To put this into perspective, I compared a forwards ability to boost line mates fenwick for rate per 20 minutes of ice time (FF20). Sidney Crosby had the greatest ability to boost line mate FF20 over the past 5 seasons. His line mates FF20 when not with Crosby was 12.92 but it was 15.83 with Crosby. This equates to an extra 179 fenwick for events per season (assuming 15 minutes of ice time over 82 games) while Crosby is on the ice (note that this includes Crosby’s individual fenwick for events so it isn’t just Crosby’s ability to boost his line mates fenwick for events). Applying the league average fenwick shooting percentage of 6.29% to those 179 events we see that Crosby’s ability to boost on-ice FF20 results in an extra 11.26 goals per season. The standard deviation among all players is 3.59, or slightly less than the standard deviation for impact on goals due to influence on line mate shooting percentage. Although there is greater margin for error in the shooting percentage analysis, it is theoretically possibly that a players ability to boost his line mates shooting percentage has a greater impact on goal scoring than the players ability to drive fenwick for events.
Let’s look at this in yet another way. If we take (LM Goals – ExpGoals)/LM Goals we will find the percentage of goals that the players line mates scored that were due to the players ability to boost their shooting percentages. The top and bottom 25 look like this.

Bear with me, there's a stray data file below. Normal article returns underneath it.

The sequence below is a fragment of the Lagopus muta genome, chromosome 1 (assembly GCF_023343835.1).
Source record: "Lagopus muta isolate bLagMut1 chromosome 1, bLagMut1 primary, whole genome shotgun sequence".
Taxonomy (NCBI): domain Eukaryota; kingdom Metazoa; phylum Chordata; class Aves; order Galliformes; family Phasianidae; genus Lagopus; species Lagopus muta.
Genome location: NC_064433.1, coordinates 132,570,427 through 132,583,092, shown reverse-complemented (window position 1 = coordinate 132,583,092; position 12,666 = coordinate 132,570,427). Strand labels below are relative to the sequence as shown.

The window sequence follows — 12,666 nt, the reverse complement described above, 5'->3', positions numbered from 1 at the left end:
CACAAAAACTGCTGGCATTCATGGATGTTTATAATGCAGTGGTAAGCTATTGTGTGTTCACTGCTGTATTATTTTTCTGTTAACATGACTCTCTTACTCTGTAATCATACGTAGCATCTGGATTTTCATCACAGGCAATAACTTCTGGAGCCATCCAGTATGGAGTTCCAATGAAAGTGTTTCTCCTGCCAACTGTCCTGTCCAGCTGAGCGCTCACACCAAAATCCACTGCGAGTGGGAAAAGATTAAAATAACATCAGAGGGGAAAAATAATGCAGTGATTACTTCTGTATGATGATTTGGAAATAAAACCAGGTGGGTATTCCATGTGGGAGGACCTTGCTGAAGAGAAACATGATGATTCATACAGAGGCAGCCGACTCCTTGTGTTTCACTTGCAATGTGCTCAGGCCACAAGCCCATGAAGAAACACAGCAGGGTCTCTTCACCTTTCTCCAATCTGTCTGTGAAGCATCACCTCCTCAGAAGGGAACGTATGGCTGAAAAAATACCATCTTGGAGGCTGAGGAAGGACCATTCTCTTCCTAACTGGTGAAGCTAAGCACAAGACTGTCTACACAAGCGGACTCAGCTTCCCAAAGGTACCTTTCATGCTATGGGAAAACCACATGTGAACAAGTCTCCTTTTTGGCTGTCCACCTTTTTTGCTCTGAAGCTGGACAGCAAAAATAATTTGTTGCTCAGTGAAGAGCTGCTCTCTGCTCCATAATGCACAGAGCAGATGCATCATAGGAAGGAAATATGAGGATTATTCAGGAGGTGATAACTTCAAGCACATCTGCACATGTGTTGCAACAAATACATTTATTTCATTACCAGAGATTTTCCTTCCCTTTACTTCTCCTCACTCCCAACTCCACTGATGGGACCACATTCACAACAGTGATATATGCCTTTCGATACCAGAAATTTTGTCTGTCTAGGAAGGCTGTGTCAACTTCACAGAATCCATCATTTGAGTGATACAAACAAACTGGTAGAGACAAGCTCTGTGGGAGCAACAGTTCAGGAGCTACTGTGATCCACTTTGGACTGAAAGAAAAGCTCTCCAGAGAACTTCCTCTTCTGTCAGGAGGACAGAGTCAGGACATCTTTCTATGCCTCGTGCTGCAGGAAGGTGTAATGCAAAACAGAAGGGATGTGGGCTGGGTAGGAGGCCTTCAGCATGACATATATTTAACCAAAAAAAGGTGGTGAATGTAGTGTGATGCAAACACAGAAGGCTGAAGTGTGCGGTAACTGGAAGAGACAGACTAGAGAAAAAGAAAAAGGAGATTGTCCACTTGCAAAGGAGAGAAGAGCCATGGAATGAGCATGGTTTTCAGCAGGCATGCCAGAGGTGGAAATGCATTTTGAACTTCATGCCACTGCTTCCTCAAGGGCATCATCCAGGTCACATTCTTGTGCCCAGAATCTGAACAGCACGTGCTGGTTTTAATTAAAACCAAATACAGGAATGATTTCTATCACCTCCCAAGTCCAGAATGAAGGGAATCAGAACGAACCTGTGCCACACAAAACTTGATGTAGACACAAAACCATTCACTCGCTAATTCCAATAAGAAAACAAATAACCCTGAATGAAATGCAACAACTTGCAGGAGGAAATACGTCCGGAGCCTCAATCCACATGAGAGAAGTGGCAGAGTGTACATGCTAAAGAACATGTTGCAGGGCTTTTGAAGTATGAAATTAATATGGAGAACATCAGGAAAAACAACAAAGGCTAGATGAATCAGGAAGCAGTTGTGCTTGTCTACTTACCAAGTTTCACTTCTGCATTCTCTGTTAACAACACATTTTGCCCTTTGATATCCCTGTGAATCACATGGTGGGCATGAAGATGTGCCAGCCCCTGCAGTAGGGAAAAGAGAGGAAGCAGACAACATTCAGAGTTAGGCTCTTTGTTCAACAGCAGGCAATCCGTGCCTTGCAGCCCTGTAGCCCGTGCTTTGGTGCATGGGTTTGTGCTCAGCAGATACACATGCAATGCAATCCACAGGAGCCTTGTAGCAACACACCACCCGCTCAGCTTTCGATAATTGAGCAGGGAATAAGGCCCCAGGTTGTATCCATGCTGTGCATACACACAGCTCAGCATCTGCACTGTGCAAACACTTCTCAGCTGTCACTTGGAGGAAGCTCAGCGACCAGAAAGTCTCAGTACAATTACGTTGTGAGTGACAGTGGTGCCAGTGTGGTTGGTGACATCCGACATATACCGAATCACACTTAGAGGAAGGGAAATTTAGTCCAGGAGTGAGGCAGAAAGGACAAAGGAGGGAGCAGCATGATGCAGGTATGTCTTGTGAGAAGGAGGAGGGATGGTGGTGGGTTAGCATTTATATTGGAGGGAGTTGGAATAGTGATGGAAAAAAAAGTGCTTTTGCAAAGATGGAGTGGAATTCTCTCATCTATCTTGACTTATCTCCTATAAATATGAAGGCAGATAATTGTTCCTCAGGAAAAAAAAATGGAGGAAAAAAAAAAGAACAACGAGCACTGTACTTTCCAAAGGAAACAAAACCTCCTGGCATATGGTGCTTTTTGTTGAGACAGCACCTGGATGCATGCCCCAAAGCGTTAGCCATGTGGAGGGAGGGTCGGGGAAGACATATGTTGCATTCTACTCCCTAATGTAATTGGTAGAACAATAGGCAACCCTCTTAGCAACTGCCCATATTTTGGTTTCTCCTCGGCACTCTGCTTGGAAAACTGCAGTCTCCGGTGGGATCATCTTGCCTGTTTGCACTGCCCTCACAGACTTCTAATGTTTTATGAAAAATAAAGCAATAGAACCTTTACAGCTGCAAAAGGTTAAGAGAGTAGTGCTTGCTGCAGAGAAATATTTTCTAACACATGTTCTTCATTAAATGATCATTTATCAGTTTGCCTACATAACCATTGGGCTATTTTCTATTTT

|Player||LM Goals||Exp Goals||%G due to Sh% Influence|
In total there were 27 players which had >15% of all their line mates goals attributed to their ability to boost their line mates shooting percentage and there were 59 players who had >10% of their line mates goals attributed to their ability to boost their line mates shooting percentage. I don’t consider this insignificant.
One final thing to look at is how a players assist rates compare to their ability to boost line mate shooting percentages.
That is actually a fairly strong relationship between a players assist rate and the players ability to boost line mates shooting percentages. It really isn’t unexpected, but it is good to see. Playmaking is a valuable skill in generating offense.